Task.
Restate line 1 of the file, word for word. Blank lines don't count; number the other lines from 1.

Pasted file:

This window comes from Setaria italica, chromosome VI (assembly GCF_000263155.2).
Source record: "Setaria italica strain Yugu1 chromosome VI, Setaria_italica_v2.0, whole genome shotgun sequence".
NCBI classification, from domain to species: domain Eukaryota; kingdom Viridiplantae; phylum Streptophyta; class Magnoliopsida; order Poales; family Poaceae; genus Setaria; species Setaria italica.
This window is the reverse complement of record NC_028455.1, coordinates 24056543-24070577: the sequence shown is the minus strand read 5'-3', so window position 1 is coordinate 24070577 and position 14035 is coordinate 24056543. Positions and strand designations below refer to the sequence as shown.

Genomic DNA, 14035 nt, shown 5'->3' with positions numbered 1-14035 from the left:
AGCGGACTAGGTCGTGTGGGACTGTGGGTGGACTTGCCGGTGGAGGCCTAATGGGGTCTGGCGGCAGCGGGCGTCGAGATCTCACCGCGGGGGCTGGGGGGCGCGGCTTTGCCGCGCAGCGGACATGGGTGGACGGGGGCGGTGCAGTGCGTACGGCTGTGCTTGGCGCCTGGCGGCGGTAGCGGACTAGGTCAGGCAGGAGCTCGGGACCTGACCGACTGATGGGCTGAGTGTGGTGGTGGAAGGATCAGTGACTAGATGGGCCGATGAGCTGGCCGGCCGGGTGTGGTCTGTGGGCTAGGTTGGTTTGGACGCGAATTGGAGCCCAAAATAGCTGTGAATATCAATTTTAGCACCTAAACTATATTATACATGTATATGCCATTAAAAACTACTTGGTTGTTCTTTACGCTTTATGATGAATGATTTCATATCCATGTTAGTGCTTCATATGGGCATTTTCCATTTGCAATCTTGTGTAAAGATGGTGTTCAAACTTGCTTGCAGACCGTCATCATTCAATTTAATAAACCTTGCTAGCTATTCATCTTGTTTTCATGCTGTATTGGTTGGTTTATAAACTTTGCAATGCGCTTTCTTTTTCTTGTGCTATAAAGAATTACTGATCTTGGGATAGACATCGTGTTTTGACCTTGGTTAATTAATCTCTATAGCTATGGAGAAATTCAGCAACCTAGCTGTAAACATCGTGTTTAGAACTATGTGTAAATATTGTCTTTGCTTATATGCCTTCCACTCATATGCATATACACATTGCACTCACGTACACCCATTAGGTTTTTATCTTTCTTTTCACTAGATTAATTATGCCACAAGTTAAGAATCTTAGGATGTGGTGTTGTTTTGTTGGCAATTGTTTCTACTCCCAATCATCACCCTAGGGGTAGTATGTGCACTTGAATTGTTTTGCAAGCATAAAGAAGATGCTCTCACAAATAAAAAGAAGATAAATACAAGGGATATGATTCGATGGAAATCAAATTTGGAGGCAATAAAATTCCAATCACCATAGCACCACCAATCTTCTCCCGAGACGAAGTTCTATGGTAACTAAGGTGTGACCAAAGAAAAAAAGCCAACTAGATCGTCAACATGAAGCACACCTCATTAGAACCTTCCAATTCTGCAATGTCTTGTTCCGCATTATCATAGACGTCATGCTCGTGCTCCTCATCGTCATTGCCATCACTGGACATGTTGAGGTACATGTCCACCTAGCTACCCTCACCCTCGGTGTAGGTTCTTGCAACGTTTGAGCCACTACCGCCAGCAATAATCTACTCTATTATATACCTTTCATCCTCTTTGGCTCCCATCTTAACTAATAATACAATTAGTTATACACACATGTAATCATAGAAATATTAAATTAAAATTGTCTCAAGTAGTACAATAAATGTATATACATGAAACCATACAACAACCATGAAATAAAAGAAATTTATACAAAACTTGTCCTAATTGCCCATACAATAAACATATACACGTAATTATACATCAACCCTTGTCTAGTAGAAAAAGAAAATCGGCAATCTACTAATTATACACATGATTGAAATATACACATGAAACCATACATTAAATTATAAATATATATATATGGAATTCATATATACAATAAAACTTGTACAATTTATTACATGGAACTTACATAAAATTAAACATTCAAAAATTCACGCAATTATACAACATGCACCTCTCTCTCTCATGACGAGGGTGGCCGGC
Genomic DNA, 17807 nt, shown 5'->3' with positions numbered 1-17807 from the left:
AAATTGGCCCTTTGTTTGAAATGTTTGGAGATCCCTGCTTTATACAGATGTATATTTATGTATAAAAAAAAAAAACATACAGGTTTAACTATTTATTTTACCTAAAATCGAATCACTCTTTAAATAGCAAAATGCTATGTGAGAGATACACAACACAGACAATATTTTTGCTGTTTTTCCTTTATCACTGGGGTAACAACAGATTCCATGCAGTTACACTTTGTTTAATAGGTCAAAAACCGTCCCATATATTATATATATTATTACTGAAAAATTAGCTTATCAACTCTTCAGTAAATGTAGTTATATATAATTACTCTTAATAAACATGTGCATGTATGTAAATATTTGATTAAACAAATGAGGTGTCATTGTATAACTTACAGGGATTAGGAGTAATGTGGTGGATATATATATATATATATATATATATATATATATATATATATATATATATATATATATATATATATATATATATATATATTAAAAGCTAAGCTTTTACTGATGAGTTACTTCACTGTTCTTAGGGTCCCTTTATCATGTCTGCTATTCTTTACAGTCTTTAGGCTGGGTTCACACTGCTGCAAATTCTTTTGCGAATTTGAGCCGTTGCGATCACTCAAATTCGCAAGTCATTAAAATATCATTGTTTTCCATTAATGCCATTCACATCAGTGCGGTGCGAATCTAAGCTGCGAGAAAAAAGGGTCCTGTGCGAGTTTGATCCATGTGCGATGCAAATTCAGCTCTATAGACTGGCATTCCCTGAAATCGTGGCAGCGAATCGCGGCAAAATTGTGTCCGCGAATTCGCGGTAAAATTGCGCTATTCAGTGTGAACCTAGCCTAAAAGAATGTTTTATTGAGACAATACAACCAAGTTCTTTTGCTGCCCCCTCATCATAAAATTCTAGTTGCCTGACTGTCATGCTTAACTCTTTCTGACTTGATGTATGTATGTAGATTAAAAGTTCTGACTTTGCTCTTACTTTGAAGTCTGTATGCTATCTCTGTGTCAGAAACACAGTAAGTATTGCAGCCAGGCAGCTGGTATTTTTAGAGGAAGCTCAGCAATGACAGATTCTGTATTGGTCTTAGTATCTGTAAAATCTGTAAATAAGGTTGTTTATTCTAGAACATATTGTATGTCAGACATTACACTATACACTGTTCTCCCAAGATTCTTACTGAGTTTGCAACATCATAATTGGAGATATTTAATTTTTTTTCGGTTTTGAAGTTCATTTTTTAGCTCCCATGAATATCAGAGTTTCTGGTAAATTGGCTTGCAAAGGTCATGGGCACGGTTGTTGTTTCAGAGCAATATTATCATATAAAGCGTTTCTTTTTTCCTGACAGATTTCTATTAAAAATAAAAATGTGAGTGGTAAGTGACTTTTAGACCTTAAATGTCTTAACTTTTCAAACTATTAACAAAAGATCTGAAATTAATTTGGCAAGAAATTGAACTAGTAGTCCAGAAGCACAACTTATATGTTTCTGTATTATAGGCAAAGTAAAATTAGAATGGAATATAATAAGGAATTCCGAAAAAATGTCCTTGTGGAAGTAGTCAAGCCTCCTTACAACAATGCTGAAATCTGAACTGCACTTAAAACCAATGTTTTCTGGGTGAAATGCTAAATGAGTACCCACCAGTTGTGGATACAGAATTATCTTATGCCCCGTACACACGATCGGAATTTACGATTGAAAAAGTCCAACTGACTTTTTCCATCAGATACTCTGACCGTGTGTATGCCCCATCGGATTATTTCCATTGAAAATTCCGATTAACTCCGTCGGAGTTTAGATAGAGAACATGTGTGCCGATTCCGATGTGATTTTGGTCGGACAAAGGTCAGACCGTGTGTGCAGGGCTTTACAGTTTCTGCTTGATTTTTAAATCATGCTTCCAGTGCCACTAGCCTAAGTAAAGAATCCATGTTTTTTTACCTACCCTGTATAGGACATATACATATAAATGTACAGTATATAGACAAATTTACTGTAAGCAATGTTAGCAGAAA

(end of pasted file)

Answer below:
This window comes from Setaria italica, chromosome VI (assembly GCF_000263155.2).